According to US Climate Data, the state of Michigan experiences around 51 inches of snowfall annually. In December, average low temperatures in Michigan are 34 degrees. In January, average lows are 30 degrees and in February the average lows are 33 degrees. Snow usually starts in around October or November and continues through until March or even April, with the snowiest months including December, January, and February.
Whenever snow falls in Michigan, motorists could face an increased collision risk, particularly at intersections. Intersections are dangerous places during storms because many cars converge and are in close proximity, which creates a substantial collision risk if drivers cannot see or if any motorist loses control. Drivers need to be aware of winter-weather dangers and should follow best practices for safety to try to stop crashes from occurring.
While there are lots of different things that motorists can and should do to try to reduce the chances of a crash happening during the winter, five key tips for motorists to consider include:
- Slow down when driving when it is snowy or icy: Drivers are expected to drive at a safe speed, even if that speed is below posted limits. Reduce your speed if you are on icy roads or if you find your visibility is impaired by falling snow or freezing rain.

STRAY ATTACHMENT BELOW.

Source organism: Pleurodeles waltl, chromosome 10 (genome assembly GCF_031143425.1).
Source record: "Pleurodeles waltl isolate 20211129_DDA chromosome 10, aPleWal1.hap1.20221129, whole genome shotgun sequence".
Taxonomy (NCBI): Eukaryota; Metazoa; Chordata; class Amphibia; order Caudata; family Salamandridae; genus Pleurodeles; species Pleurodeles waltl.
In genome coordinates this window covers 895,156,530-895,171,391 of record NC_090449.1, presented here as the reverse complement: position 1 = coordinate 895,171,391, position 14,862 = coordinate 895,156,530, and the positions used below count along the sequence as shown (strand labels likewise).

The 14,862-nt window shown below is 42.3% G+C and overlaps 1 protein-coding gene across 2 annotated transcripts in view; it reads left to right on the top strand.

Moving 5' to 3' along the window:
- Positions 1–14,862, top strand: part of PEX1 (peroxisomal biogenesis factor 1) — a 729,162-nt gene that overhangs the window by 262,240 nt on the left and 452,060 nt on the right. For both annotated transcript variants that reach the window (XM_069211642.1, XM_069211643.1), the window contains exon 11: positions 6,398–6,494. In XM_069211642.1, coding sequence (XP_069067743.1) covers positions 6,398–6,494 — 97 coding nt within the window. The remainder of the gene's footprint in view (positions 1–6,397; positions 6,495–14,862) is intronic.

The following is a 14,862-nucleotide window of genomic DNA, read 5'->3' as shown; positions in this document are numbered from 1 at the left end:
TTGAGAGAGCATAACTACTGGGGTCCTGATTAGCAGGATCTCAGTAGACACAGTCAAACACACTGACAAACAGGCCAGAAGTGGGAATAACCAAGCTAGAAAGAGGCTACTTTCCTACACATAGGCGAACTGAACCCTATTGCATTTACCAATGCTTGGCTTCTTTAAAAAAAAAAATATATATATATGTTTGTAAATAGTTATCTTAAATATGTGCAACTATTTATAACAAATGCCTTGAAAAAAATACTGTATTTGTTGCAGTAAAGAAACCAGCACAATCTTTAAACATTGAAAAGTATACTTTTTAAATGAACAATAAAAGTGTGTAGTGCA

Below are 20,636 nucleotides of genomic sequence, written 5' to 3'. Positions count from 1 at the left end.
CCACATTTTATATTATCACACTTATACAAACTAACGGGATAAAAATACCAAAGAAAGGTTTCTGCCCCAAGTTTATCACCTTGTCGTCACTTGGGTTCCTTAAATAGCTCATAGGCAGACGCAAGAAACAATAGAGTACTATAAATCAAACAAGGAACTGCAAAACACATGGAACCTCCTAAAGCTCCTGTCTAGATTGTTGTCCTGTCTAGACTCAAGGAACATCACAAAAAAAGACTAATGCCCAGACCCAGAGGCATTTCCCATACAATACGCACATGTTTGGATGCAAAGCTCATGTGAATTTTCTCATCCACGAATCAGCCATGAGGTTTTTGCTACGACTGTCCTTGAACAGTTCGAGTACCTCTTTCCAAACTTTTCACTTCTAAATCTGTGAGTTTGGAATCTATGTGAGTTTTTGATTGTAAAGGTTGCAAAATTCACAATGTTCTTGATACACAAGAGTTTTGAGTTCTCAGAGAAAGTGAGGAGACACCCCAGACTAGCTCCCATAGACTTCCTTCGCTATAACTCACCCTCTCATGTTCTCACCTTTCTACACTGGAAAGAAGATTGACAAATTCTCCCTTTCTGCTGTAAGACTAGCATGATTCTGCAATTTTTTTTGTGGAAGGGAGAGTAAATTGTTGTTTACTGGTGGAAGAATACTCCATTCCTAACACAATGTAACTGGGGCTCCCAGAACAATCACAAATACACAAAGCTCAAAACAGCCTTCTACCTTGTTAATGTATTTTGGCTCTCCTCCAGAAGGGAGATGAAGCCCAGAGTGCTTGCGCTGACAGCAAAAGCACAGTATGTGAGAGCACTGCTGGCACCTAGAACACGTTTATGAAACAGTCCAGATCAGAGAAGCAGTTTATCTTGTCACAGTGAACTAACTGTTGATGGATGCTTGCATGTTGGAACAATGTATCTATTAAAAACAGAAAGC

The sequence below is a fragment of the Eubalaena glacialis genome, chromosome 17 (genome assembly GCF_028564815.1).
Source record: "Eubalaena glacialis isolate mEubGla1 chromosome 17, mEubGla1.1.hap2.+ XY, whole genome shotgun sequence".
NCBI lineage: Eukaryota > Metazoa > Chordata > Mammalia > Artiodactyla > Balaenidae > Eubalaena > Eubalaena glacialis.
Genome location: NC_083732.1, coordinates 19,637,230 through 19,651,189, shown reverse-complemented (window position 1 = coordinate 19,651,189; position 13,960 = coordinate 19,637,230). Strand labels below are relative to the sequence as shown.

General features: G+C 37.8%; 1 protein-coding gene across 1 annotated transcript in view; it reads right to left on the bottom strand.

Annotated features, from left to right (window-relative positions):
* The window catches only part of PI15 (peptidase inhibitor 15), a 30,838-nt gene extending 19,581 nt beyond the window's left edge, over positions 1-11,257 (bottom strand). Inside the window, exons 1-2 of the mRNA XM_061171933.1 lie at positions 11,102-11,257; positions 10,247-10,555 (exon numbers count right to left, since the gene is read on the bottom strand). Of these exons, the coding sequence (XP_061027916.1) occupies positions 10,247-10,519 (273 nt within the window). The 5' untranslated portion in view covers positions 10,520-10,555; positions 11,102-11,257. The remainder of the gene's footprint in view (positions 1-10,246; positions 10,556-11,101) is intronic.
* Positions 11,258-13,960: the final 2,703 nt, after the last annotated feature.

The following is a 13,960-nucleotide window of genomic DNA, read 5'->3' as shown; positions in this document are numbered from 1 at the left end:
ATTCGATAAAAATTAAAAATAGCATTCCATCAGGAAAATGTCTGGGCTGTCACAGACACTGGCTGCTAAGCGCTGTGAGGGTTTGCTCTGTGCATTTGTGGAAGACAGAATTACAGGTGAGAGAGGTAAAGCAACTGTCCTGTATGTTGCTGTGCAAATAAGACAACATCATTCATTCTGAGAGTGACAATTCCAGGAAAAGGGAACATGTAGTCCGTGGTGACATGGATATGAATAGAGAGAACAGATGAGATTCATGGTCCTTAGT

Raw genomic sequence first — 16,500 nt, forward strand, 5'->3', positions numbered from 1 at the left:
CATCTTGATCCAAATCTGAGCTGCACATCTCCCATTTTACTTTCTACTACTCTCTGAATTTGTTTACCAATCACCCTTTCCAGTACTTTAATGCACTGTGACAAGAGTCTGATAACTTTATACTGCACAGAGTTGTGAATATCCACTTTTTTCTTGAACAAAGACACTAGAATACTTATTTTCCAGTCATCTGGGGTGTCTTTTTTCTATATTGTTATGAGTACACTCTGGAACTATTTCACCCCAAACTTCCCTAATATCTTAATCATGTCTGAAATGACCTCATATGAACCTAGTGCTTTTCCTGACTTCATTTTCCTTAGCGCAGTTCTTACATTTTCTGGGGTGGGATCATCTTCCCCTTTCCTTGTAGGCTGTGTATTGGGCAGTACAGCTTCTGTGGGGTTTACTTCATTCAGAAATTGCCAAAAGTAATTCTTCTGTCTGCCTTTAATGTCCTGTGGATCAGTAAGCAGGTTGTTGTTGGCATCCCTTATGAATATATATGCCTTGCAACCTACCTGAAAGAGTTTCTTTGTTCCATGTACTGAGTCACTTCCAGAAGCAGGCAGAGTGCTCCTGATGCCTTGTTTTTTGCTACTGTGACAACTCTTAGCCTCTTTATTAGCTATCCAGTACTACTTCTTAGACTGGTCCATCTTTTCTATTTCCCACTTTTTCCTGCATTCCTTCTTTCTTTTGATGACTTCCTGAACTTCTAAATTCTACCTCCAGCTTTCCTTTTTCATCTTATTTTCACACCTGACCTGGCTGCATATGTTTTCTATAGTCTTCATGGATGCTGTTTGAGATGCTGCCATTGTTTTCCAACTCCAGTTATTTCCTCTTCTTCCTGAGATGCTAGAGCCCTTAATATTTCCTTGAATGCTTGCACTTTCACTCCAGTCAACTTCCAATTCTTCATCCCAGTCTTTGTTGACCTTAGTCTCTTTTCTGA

- Be aware of where black ice is most likely to form: Black ice tends to form near bridges, in shady spots that do not get a lot of sun, at intersections, and under overpasses. It is hard to see black ice, so you need to be aware of where you are most likely to encounter it.
- Leave space between you and other cars, especially at intersections: You do not want to be confined too closely with other cars and have no place to go if a motorist's vehicle is about to hit you due to the driver losing control of the vehicle.
- Know how to steer in case your car starts to lose control: When you feel as though your rear wheels on your car are starting to skid, you must react. Pump your anti-lock brakes gently and, if you can, try to steer in the direction that you would like the car's front wheels to go.
- Don't underestimate the risks of bad weather: Don't assume you're immune from accidents even if you drive in bad weather a lot and think you're good at it. NPR showed a viral video recently demonstrating that even snow plow drivers can be bested by bad weather and could end up in a multi-vehicle accident as a result.
While these five tips are not going to prevent every accident during winter storms, at least following this safety advice could potentially help to reduce the chances of crashes at intersections and on other icy roadways.